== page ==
Turkey and Foie Gras: My French Thanksgiving
This year, I joined millions of Americans who celebrate Thanksgiving overseas. The holiday usually gives me a break from my studies to spend time with my family and help make a meal that takes more than thirty minutes to cook. But this Thanksgiving, I celebrated in Paris where I moved two months ago to study at a French university.
Another American student from the program invited a group of students and friends for a Parisian Thanksgiving at her apartment. We squeezed fifteen people–a group of French people, Americans and expats from other countries–into a twenty square-meter apartment.
Instead of being prepared in one house, our Thanksgiving meal was potluck-style, with everyone bringing a dish to contribute to the meal. The meal included American classics like turkey (cooked in a small toaster oven!), canned cranberries brought back from the U.S. by a forward-thinking guest, sweet potatoes and green beans. We added French touches like foie gras appetizers, gratin instead of mashed potatoes, baguettes, and of course, wine. For dessert we had pumpkin pie, frozen pumpkin pie, and caramel apple pie.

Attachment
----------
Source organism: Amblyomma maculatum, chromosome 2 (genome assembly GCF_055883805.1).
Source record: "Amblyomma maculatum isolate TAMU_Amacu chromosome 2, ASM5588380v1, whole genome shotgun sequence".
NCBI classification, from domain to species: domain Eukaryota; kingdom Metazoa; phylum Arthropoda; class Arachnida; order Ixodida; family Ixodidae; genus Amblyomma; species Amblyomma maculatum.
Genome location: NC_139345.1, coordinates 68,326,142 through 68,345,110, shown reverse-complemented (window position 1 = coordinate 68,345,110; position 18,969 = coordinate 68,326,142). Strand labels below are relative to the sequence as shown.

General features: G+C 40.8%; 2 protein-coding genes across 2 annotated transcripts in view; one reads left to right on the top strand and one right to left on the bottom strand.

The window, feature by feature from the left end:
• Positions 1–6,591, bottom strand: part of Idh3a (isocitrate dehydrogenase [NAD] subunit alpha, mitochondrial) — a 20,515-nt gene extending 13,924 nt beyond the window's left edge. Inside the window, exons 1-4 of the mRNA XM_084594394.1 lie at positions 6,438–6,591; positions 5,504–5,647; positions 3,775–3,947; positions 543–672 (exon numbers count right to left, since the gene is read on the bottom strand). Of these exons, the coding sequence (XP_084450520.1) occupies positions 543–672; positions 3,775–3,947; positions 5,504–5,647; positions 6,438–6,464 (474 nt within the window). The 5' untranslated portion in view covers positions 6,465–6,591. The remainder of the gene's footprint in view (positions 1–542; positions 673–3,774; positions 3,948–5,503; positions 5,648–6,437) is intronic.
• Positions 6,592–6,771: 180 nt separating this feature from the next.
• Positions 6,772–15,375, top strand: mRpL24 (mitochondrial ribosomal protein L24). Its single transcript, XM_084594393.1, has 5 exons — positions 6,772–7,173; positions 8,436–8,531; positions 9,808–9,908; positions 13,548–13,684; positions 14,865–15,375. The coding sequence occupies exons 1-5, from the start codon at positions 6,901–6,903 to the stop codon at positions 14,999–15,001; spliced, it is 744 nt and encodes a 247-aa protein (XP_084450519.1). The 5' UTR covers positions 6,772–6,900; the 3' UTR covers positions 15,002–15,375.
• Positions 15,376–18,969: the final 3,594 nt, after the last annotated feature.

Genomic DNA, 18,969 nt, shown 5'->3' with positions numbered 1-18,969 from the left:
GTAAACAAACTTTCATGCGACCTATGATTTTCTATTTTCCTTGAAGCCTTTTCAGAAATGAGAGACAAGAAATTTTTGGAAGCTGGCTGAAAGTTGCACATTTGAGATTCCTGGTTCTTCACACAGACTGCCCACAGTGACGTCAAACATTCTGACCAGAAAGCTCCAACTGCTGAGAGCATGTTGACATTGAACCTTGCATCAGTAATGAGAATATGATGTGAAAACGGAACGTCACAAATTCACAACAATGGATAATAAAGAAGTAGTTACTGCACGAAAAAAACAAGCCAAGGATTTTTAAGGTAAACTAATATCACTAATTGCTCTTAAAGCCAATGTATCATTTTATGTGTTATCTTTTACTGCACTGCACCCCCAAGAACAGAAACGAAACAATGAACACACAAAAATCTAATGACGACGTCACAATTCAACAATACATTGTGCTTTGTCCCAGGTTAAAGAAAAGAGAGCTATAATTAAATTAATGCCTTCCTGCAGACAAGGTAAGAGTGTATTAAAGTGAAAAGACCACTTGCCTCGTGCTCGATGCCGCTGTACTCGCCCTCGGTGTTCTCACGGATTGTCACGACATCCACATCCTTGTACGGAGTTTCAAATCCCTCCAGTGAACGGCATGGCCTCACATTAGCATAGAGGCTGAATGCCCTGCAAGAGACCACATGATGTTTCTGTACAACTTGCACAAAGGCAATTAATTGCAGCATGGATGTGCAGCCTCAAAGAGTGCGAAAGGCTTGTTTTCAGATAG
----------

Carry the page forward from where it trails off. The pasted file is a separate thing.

Preparing a Thanksgiving dinner takes planning in the U.S., and even a bit more forethought in another country. I brought a frozen pumpkin pie, a family recipe. The challenge in Paris was to find the pumpkin preserves that are so easy to find in the United States. My mom had to explain to me how to get the ingredients from the actual pumpkin instead of just from a can! Another guest hadn’t been able to find fresh string beans in the supermarket and ran around Paris the day before Thanksgiving to look for them.
The guests were a mix of friends and others I had not met before, so my Thanksgiving also gave me the chance to meet new people. We compared Thanksgiving experiences in the U.S., our preparations for celebrating Thanksgiving in Paris, and made the classic US and French cultural comparisons.
While being away from family on this holiday always makes me miss home, I loved being able to communicate with them via Skype and to still be a part of their day.
I love Thanksgiving with my family in the United States, but Thanksgiving abroad has also given me the chance to appreciate the opportunity I have to travel, as well as the wonderful friends who have become my family in France.